"I think with school being out the crowds won't be as bad as they would if we played (at UCLA) in February," Glasser commented. "I think that will help us a little bit."

The senior feels that this season more than any other, it's imperative for the maroon and gold to have a strong start to Pac-10 play.

"We play UCLA and USC and then we turn around with Washington and Washington State who are arguably the best two teams in the conference so far," Glasser said. "For us at worst split and at best go 2-0 is incredibly important for our success this year.

"In our eyes we really feel that we can compete for the (Pac-10) championship. Having Washington and Washington State, having been so unsuccessful in the past three years with them, being 1-1 or 2-0 coming home against them is something that we really need to have."

Only basketball on their minds

The maroon and gold resumed practices on Sunday after a short holiday break. With school out of session the players can't help but be consumed just with basketball these days.

"it's kind of empty, lonely," guard Jamelle McMillan acknowledged. "I'm used to it the last couple of years here. I actually think it helps that we are on the road when people are gone and we come back right when school starts and it will be an exciting game with Washington.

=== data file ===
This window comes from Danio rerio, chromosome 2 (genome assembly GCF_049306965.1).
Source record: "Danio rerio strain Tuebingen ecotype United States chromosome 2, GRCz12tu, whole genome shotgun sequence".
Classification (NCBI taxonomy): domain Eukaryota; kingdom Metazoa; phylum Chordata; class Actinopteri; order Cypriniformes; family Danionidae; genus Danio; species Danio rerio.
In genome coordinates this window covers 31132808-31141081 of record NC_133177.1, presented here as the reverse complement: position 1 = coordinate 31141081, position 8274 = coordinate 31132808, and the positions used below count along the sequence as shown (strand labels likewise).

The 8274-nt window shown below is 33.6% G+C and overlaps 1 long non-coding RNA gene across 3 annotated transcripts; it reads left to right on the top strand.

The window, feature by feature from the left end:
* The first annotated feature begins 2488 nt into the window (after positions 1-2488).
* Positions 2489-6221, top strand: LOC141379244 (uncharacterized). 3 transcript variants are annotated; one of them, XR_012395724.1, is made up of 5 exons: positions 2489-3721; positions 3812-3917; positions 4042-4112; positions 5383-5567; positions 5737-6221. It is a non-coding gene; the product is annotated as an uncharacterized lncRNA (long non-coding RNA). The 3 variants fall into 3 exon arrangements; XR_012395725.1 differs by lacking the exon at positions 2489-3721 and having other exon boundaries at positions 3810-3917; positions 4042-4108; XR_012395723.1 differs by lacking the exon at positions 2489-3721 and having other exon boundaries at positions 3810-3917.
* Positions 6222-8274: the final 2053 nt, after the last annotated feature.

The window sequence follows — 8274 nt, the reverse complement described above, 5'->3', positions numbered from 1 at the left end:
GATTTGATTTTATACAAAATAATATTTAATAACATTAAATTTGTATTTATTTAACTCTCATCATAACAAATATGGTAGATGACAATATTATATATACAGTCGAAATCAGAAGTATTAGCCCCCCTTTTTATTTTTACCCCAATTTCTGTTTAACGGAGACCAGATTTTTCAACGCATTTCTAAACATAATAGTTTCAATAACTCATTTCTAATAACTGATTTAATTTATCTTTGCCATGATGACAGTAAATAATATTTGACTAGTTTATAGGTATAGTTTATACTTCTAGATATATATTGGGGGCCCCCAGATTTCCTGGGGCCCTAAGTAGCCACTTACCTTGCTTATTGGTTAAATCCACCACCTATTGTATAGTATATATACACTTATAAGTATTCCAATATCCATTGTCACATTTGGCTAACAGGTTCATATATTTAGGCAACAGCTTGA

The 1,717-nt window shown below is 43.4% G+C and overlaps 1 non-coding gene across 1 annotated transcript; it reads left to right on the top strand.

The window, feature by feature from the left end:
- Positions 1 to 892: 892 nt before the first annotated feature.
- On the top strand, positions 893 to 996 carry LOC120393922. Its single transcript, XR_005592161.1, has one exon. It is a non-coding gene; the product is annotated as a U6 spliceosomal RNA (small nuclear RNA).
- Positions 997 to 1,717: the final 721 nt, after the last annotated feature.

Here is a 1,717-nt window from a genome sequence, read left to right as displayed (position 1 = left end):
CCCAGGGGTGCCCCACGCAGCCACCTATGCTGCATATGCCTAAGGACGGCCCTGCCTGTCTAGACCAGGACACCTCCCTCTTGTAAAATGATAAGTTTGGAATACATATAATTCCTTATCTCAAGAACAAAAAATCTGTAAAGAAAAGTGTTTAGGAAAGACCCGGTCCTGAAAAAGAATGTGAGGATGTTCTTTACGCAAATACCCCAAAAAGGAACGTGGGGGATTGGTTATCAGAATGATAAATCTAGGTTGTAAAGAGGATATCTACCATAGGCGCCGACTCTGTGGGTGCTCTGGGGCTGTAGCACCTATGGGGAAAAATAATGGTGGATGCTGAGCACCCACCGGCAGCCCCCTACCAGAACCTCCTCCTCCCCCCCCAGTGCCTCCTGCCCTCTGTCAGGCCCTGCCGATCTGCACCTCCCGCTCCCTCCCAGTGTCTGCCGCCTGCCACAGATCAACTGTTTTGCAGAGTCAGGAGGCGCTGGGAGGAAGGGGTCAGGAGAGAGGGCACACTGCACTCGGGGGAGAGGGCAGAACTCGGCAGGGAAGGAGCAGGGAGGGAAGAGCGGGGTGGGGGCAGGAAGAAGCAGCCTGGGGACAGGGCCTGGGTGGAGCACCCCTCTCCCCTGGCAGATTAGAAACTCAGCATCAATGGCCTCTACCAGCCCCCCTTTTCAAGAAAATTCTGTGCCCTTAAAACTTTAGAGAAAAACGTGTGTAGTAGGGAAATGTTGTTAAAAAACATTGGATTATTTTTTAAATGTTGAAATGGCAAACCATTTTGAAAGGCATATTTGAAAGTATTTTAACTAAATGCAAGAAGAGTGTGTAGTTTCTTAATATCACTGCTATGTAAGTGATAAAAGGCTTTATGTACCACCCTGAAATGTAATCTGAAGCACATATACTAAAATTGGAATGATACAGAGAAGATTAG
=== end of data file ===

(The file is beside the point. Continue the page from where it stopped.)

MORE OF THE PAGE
"I think this (time of year) gives us some down time, where we are just in the gym and we can really focus on what we are supposed to be doing. That helps especially with no homework and that kind of stuff."

"You always face reasons to be distracted," Sendek said. "If that's the path you want to go down. Right now our guys had just a couple of days away for the holidays and came back to campus that is empty, except for themselves. They're back to work and preparing for the Pac-10."

Don't call it a letup

In their recent victories against San Diego State and USC Upstate, the Sun Devils saw second half double digit leads dwindle dangerously close to surrendering. Sendek doesn't feel that those opponents were allowed, so to speak, back into the game by his squad.

"Teams make plays and get things done," Sendek explained. "I don't think it was a matter of our guys letting up. You go back to the San Diego State game and you had Derek go down with an ankle injury. Rik (Kuksiks) and Eric (Boateng) both had four fouls. So we had three starters in harm's way during a stretch. Good teams make runs and basketball is a game of runs.